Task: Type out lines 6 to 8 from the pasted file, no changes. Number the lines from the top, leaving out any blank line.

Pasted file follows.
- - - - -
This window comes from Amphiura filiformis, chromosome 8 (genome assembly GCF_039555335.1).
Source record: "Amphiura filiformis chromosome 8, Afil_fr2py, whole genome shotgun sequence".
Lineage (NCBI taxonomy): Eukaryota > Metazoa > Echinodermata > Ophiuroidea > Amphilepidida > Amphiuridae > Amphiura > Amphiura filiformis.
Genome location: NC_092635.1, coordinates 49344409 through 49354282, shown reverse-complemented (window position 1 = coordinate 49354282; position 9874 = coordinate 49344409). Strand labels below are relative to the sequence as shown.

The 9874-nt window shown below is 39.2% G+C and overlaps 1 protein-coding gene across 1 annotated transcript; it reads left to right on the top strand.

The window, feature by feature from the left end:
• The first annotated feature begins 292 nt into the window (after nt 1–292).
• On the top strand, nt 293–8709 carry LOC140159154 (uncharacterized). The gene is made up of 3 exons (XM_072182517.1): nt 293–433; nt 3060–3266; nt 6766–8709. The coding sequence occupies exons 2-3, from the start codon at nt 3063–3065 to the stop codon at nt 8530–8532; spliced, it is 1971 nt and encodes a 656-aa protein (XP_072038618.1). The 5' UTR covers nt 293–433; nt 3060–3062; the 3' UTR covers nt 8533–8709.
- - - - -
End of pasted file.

The window, feature by feature from the left end:
• The first annotated feature begins 292 nt into the window (after nt 1–292).
• On the top strand, nt 293–8709 carry LOC140159154 (uncharacterized). The gene is made up of 3 exons (XM_072182517.1): nt 293–433; nt 3060–3266; nt 6766–8709. The coding sequence occupies exons 2-3, from the start codon at nt 3063–3065 to the stop codon at nt 8530–8532; spliced, it is 1971 nt and encodes a 656-aa protein (XP_072038618.1). The 5' UTR covers nt 293–433; nt 3060–3062; the 3' UTR covers nt 8533–8709.